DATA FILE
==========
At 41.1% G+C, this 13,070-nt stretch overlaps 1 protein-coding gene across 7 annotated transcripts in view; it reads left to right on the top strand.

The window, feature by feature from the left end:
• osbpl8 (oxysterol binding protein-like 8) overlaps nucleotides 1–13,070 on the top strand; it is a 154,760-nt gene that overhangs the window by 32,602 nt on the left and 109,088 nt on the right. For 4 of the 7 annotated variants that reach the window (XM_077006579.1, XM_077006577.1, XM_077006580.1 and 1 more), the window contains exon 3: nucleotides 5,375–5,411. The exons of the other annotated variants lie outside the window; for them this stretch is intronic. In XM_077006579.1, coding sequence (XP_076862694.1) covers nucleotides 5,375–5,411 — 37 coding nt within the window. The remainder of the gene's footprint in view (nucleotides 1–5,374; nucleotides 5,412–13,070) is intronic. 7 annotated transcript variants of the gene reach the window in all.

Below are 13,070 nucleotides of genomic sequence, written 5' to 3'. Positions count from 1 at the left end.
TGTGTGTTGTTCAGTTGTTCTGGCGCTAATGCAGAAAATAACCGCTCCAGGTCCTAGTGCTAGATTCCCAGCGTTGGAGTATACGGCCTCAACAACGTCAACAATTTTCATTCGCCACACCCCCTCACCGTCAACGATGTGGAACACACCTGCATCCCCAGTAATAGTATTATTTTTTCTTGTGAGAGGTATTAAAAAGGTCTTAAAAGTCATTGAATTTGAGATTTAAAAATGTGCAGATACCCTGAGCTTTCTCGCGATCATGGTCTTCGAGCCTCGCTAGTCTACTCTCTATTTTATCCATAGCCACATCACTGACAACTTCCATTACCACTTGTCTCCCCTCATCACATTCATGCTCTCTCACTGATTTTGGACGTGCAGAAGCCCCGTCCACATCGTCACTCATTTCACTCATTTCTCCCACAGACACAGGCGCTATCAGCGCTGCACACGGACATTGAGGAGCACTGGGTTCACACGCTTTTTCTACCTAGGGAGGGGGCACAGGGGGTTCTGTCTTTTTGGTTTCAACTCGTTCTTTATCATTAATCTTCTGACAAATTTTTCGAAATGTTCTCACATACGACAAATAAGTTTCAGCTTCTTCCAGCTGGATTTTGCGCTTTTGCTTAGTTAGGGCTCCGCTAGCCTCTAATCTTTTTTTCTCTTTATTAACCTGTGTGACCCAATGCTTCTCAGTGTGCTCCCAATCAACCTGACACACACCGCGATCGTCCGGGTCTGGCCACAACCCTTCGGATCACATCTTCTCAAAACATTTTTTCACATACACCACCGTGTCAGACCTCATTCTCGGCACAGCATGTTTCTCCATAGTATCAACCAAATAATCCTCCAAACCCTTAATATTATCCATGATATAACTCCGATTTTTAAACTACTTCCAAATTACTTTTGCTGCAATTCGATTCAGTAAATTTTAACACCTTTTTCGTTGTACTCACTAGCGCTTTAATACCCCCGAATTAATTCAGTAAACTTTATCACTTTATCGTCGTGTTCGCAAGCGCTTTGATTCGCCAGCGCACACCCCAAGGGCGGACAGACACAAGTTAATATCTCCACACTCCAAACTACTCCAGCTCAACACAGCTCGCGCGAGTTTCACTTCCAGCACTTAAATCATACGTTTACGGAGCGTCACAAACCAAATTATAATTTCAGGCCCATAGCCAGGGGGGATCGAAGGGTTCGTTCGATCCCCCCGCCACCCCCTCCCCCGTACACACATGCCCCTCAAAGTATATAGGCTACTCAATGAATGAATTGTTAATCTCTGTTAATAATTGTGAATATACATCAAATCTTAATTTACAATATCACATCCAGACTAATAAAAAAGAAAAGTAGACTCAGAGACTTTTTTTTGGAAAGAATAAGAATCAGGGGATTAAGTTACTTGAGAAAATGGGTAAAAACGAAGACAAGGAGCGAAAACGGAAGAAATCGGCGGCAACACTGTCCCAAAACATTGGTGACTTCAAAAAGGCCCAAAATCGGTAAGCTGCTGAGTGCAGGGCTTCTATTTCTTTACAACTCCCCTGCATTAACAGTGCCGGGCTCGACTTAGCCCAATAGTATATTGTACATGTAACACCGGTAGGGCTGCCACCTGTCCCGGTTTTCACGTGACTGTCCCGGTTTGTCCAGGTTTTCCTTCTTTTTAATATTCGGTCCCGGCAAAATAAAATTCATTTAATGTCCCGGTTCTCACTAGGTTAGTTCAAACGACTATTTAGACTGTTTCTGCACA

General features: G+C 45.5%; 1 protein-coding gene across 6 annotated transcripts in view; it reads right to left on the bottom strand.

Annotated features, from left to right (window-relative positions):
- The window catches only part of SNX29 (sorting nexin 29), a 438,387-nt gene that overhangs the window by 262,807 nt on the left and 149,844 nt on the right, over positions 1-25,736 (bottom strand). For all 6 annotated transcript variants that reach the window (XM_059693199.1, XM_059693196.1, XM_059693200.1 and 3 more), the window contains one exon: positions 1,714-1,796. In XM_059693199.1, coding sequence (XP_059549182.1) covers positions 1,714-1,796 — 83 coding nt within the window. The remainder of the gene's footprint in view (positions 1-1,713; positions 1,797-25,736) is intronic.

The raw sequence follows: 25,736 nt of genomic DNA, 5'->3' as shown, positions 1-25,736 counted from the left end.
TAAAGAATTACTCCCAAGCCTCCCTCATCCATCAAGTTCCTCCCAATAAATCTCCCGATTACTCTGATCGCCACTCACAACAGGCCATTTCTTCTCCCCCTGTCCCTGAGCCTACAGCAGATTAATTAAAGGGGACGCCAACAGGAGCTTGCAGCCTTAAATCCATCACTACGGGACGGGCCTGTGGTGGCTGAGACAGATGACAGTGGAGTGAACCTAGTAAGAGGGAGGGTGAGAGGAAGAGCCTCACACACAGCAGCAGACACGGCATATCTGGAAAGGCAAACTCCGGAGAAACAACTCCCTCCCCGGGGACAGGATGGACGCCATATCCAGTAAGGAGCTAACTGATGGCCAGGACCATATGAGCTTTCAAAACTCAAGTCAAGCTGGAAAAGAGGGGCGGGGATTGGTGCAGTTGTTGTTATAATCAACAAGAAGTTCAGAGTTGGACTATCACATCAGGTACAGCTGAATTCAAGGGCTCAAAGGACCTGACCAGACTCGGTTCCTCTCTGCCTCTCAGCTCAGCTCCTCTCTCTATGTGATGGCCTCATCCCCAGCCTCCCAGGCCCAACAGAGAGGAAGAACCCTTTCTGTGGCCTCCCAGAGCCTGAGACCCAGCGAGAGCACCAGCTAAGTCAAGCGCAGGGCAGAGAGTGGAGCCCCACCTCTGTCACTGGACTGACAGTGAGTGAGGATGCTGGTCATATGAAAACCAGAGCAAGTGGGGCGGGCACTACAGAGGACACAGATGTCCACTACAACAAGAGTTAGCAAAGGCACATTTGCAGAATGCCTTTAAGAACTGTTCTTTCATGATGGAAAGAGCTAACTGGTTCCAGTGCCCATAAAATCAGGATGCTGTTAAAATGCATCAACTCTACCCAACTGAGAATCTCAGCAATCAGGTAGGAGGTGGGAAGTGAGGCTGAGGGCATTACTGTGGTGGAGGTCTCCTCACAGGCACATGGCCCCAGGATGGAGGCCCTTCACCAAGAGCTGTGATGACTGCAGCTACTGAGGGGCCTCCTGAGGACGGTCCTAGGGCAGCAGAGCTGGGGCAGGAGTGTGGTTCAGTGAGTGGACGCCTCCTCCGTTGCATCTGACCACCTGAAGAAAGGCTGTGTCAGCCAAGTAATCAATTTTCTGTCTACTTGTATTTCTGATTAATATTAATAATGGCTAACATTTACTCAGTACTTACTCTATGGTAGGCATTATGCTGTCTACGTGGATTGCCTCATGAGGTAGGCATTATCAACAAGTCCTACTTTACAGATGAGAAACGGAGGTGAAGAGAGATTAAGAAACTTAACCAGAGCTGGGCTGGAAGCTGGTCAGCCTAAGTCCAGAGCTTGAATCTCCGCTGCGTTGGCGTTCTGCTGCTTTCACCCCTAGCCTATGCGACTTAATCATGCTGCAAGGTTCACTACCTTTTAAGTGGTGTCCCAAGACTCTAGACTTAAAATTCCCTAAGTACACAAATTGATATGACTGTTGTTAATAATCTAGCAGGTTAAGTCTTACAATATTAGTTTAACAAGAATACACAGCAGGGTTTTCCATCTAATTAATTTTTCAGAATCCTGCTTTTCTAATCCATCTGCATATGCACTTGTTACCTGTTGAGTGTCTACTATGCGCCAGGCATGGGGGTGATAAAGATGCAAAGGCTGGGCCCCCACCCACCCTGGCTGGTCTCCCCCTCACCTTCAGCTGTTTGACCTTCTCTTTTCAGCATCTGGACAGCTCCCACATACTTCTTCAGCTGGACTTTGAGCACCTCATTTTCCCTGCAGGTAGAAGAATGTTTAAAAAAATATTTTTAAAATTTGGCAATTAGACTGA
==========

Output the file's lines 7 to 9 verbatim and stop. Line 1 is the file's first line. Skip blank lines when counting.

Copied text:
Annotated features, from left to right (window-relative positions):
- The window catches only part of SNX29 (sorting nexin 29), a 438,387-nt gene that overhangs the window by 262,807 nt on the left and 149,844 nt on the right, over positions 1-25,736 (bottom strand). For all 6 annotated transcript variants that reach the window (XM_059693199.1, XM_059693196.1, XM_059693200.1 and 3 more), the window contains one exon: positions 1,714-1,796. In XM_059693199.1, coding sequence (XP_059549182.1) covers positions 1,714-1,796 — 83 coding nt within the window. The remainder of the gene's footprint in view (positions 1-1,713; positions 1,797-25,736) is intronic.

The raw sequence follows: 25,736 nt of genomic DNA, 5'->3' as shown, positions 1-25,736 counted from the left end.